Mile 26.2 1:36 (8:00 pace)

So that's it. My calfs didn't cramp up like they did previously and I didn't have to stop to pee and I ran the whole way so I'm happy with that. I think I handled the on-the-fly change of game plan fairly well. The thing in my shoe turned out to be a bit of lint in my sock that had bunched up at the wrong spot at the wrong time. I'm sure that the PR would have been possible if I hadn't encoutered that at the 22 mile mark. I've got to look out for that stuff in the future.The post race party was okay. They served hot soup with bread and had massages available.

Hmm, looking back, I wished I had appreciated the scenery a bit more. When I took the opportunity to look around, I really think this has to be one of the most scnenic marathons around. I think I spent most of the time worrying about pace and turnover to really look around. If I ever do this again, I would take a camera along and take pictures everywhere.

Spent a couple of days in Napa. Did a couple of wine tastings and went on a hot air balloon ride. Then spent a day in san francisco. I have pictures, but unforunately i tried to upgrade the BIOS on my notebook computer yesterday and the damn thing wont start now. :( I think I'm going to have to pull the hard drive out to get at the pictures.

So I landed Wednesday morning to be greeted by a snow storm. I'm sitting at home right now with about 10 inches of snow that had fallen overnight with more to come. I hate winter.

[edited to replace water marked pics]


Stephen said...

Great report Francis!

How did you like the Balloon ride?
( I forgot to tell you about those)

Sonia said...

hahahaha I hate winter too and I didn't get a week break in Napa!!

Great race report, seems like you learned a lot which is important in your quest to BQ! Stupid shoe lint that really sucks, after 24 miles small things like that really make a difference.

Congrats on yet another marathon under your belt =)

L*I*S*A said...

Great race report and sounds like a beautiful course. Congrats!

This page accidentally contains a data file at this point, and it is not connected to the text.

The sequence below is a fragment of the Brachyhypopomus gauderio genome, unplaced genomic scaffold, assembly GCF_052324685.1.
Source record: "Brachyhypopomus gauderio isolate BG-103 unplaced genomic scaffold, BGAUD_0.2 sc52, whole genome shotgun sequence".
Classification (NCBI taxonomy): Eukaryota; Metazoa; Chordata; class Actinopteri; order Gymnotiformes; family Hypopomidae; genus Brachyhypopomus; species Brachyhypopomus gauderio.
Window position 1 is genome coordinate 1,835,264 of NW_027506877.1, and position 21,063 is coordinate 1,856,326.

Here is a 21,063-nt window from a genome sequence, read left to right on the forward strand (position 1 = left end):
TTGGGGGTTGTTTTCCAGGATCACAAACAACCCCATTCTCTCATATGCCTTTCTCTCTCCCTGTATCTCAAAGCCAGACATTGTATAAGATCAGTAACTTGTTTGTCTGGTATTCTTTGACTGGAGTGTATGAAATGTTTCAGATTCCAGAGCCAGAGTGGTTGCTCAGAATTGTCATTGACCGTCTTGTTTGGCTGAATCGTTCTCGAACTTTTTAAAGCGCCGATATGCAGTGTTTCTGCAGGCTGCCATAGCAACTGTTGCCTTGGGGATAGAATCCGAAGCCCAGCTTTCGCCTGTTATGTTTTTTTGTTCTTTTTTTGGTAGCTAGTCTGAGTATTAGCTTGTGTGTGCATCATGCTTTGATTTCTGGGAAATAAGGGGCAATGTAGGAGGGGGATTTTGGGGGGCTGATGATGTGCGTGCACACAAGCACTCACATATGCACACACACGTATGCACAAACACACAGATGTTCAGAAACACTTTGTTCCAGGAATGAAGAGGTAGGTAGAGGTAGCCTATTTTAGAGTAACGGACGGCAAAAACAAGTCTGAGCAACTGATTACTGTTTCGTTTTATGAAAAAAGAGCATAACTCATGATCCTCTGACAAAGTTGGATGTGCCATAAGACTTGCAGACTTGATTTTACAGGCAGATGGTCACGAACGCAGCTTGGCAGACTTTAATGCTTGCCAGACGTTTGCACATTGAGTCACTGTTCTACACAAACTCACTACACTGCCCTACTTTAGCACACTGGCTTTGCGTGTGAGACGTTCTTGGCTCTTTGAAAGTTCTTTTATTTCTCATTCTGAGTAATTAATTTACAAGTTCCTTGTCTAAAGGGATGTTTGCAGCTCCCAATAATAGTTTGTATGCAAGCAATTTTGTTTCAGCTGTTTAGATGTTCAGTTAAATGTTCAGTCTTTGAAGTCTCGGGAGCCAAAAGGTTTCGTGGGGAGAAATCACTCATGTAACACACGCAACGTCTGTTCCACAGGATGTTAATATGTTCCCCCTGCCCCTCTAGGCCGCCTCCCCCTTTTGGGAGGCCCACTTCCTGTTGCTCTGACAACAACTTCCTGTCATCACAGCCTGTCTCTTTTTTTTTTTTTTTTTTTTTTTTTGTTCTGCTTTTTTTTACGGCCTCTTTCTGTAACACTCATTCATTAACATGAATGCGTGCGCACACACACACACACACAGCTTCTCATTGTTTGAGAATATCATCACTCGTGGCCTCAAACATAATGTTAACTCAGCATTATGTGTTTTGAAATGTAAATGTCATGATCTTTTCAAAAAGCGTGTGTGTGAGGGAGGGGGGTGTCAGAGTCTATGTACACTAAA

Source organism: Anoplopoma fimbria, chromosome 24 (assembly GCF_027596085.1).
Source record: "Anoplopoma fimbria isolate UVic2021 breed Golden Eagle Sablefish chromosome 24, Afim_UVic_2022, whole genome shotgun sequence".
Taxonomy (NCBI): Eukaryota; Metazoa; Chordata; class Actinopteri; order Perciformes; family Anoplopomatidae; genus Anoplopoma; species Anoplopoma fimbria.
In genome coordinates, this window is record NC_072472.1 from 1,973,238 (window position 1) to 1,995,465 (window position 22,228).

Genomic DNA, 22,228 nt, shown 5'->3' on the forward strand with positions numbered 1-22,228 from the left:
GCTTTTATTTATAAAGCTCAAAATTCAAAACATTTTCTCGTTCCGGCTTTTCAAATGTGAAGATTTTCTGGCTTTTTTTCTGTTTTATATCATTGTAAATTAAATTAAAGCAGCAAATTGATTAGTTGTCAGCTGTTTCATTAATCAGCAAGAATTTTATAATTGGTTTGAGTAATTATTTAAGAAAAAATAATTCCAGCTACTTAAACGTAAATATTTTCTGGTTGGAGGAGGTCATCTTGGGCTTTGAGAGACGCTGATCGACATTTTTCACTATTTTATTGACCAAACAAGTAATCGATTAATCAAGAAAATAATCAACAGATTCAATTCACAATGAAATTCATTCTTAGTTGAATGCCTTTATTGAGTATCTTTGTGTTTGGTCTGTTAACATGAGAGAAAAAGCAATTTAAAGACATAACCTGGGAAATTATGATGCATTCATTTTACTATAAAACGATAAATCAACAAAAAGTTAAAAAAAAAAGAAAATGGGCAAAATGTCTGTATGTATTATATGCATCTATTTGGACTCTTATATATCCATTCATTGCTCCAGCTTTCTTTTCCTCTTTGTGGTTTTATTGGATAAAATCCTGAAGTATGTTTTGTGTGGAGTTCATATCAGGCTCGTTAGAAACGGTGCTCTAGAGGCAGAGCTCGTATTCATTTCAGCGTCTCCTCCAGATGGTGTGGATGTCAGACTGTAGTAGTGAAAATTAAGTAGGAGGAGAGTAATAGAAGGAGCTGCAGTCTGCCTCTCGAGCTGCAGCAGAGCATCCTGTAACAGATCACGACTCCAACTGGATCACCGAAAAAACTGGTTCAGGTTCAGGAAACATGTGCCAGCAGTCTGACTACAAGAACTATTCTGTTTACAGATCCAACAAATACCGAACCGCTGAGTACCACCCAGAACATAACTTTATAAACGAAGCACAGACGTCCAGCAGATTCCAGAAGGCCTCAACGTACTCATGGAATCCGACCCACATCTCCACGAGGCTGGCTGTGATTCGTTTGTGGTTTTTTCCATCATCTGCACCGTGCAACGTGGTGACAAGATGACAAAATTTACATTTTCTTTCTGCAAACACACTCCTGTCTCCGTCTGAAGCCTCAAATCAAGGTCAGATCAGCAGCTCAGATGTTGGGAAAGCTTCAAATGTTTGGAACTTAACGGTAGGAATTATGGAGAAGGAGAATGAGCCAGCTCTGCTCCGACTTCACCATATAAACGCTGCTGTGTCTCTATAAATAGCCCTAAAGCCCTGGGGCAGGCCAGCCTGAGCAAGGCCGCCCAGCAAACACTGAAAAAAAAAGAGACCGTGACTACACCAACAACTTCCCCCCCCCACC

yumke said...

Felt like we were with ya. Nice report. Wow, you got a few more months before contemplating on the fall marathon (unless you're considering a May marathon?)

Arcane said...

Balloon ride was fun! Perfect weather for it.

Yumke, you know me too well! I've been thinking about the Mississauga full these past few days. Haven't made any decisions yet.

jen said...

Fran, congratulations. Great race and fun report. You ran a really really strong race and did a great job of re-evaluating your goal mid-race. It can be easy to "give up" completely or to insist on pushing on which could have led to cramping or who knows what. You're a smart runner. Very impressive my friend!!

Great pictures too, it does look like a nice course. Your description makes it sound like a fast course as well. Nice medal and goodies too. I'd love to do this race sometime.

Wishing you a speedy recovery- thanks for sharing!!

Ryan said...

Congrats on an excellent marathon and nice job on a very detailed report. So close to a PR. More evidence that you can get to 3:10 in my mind.

Quinto Sol said...

I also think that a 3:10 is just around the corner. I suggest for your next marathon training cycle you try some longish runs at MP... i.e. 17 miles with the middle 13 at MP.

Nice race, even with the positive split.